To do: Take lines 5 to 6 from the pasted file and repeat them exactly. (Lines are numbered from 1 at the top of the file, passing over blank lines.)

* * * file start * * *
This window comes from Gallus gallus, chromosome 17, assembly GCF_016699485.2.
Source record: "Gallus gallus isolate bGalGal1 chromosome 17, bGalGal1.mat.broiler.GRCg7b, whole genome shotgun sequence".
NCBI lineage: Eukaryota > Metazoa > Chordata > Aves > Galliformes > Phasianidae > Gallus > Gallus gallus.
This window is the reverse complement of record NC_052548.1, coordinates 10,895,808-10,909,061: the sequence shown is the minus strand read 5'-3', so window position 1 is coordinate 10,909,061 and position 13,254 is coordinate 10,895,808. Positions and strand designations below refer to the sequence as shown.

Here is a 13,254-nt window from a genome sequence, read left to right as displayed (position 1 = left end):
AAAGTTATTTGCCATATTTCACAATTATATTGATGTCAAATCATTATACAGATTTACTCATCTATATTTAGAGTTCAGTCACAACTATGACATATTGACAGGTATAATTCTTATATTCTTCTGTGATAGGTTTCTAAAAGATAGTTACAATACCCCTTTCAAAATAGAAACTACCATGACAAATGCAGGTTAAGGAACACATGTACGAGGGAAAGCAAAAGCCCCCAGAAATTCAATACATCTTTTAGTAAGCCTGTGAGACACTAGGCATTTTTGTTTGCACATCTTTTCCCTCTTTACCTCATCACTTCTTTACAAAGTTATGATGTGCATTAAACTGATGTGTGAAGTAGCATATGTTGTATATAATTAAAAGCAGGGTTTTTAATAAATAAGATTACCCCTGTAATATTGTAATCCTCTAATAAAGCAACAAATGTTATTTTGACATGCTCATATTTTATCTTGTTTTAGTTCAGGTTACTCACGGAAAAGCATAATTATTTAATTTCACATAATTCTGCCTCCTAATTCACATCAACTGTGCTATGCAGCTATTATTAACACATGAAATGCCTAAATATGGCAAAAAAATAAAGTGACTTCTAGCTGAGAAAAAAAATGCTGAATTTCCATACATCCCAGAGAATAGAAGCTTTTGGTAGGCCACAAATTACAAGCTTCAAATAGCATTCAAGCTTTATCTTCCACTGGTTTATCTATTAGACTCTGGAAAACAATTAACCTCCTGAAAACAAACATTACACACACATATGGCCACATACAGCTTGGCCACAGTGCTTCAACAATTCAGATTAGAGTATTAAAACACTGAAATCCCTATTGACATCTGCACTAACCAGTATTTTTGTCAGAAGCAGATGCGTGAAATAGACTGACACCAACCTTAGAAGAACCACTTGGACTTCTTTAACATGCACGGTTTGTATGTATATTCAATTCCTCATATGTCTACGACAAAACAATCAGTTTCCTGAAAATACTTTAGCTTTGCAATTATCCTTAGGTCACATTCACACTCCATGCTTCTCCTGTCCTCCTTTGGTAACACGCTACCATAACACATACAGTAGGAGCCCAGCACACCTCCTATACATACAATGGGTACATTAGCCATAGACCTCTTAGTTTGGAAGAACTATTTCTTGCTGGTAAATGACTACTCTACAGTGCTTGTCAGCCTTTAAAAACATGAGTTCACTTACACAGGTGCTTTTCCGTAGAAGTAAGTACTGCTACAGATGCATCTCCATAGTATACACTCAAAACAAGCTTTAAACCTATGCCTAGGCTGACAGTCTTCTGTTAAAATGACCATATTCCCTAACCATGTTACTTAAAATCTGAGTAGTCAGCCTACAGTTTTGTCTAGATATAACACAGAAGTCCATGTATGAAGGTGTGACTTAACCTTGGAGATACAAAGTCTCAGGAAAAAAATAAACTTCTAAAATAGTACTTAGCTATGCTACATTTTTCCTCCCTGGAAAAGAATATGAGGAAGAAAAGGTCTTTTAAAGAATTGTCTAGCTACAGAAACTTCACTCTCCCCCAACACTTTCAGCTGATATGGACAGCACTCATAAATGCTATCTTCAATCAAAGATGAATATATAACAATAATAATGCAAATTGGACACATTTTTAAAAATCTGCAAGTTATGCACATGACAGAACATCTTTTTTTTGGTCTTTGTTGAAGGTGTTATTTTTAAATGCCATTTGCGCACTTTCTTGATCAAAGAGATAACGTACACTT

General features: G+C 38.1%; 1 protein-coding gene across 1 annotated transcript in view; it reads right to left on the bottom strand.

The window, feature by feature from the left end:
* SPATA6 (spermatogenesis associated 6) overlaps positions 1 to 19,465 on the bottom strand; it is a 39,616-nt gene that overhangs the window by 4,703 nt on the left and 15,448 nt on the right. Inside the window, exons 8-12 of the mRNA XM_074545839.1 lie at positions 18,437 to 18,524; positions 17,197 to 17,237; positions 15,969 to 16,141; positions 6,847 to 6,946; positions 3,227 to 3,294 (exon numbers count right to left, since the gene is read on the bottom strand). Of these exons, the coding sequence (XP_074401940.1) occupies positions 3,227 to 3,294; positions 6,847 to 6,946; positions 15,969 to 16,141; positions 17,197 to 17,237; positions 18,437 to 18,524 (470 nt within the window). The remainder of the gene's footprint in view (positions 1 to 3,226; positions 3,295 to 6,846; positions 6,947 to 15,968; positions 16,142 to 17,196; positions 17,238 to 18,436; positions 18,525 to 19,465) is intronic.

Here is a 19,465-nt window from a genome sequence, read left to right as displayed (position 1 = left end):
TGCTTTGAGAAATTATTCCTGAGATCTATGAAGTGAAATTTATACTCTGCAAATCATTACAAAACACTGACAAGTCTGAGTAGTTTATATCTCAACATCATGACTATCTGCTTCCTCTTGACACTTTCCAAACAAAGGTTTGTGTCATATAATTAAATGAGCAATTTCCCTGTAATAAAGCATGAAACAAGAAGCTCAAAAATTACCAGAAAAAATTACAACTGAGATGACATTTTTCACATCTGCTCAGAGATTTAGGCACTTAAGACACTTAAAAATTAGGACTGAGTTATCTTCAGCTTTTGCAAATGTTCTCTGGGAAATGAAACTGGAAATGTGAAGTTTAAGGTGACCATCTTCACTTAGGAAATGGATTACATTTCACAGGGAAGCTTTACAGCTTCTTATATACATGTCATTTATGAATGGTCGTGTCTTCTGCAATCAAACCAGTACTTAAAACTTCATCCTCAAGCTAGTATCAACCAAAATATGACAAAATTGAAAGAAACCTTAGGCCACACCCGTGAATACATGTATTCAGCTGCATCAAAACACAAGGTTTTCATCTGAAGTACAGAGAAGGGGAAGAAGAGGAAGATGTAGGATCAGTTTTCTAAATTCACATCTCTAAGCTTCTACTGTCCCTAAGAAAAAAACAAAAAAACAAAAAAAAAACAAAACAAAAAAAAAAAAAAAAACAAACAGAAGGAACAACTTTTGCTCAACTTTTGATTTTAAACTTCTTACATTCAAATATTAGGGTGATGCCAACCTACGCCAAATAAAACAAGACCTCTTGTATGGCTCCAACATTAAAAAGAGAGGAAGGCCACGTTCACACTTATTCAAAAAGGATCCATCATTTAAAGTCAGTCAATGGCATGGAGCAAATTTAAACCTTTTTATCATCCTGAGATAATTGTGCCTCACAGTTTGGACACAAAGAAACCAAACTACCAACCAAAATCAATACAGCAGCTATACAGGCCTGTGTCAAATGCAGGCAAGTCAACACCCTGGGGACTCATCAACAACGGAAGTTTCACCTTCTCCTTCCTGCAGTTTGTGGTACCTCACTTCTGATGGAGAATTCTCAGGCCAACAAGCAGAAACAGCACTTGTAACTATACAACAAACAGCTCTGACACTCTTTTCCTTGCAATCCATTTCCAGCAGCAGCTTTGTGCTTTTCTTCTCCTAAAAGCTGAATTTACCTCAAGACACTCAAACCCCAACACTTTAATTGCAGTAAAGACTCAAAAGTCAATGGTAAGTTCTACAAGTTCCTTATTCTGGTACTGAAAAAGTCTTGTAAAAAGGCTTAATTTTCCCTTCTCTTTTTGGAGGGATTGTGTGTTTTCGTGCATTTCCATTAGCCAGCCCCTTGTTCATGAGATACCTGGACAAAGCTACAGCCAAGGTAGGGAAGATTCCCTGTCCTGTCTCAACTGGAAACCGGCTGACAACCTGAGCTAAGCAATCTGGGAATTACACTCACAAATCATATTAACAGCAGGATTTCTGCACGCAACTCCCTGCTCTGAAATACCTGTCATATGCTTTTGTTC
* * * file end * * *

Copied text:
Here is a 13,254-nt window from a genome sequence, read left to right as displayed (position 1 = left end):
AAAGTTATTTGCCATATTTCACAATTATATTGATGTCAAATCATTATACAGATTTACTCATCTATATTTAGAGTTCAGTCACAACTATGACATATTGACAGGTATAATTCTTATATTCTTCTGTGATAGGTTTCTAAAAGATAGTTACAATACCCCTTTCAAAATAGAAACTACCATGACAAATGCAGGTTAAGGAACACATGTACGAGGGAAAGCAAAAGCCCCCAGAAATTCAATACATCTTTTAGTAAGCCTGTGAGACACTAGGCATTTTTGTTTGCACATCTTTTCCCTCTTTACCTCATCACTTCTTTACAAAGTTATGATGTGCATTAAACTGATGTGTGAAGTAGCATATGTTGTATATAATTAAAAGCAGGGTTTTTAATAAATAAGATTACCCCTGTAATATTGTAATCCTCTAATAAAGCAACAAATGTTATTTTGACATGCTCATATTTTATCTTGTTTTAGTTCAGGTTACTCACGGAAAAGCATAATTATTTAATTTCACATAATTCTGCCTCCTAATTCACATCAACTGTGCTATGCAGCTATTATTAACACATGAAATGCCTAAATATGGCAAAAAAATAAAGTGACTTCTAGCTGAGAAAAAAAATGCTGAATTTCCATACATCCCAGAGAATAGAAGCTTTTGGTAGGCCACAAATTACAAGCTTCAAATAGCATTCAAGCTTTATCTTCCACTGGTTTATCTATTAGACTCTGGAAAACAATTAACCTCCTGAAAACAAACATTACACACACATATGGCCACATACAGCTTGGCCACAGTGCTTCAACAATTCAGATTAGAGTATTAAAACACTGAAATCCCTATTGACATCTGCACTAACCAGTATTTTTGTCAGAAGCAGATGCGTGAAATAGACTGACACCAACCTTAGAAGAACCACTTGGACTTCTTTAACATGCACGGTTTGTATGTATATTCAATTCCTCATATGTCTACGACAAAACAATCAGTTTCCTGAAAATACTTTAGCTTTGCAATTATCCTTAGGTCACATTCACACTCCATGCTTCTCCTGTCCTCCTTTGGTAACACGCTACCATAACACATACAGTAGGAGCCCAGCACACCTCCTATACATACAATGGGTACATTAGCCATAGACCTCTTAGTTTGGAAGAACTATTTCTTGCTGGTAAATGACTACTCTACAGTGCTTGTCAGCCTTTAAAAACATGAGTTCACTTACACAGGTGCTTTTCCGTAGAAGTAAGTACTGCTACAGATGCATCTCCATAGTATACACTCAAAACAAGCTTTAAACCTATGCCTAGGCTGACAGTCTTCTGTTAAAATGACCATATTCCCTAACCATGTTACTTAAAATCTGAGTAGTCAGCCTACAGTTTTGTCTAGATATAACACAGAAGTCCATGTATGAAGGTGTGACTTAACCTTGGAGATACAAAGTCTCAGGAAAAAAATAAACTTCTAAAATAGTACTTAGCTATGCTACATTTTTCCTCCCTGGAAAAGAATATGAGGAAGAAAAGGTCTTTTAAAGAATTGTCTAGCTACAGAAACTTCACTCTCCCCCAACACTTTCAGCTGATATGGACAGCACTCATAAATGCTATCTTCAATCAAAGATGAATATATAACAATAATAATGCAAATTGGACACATTTTTAAAAATCTGCAAGTTATGCACATGACAGAACATCTTTTTTTTGGTCTTTGTTGAAGGTGTTATTTTTAAATGCCATTTGCGCACTTTCTTGATCAAAGAGATAACGTACACTT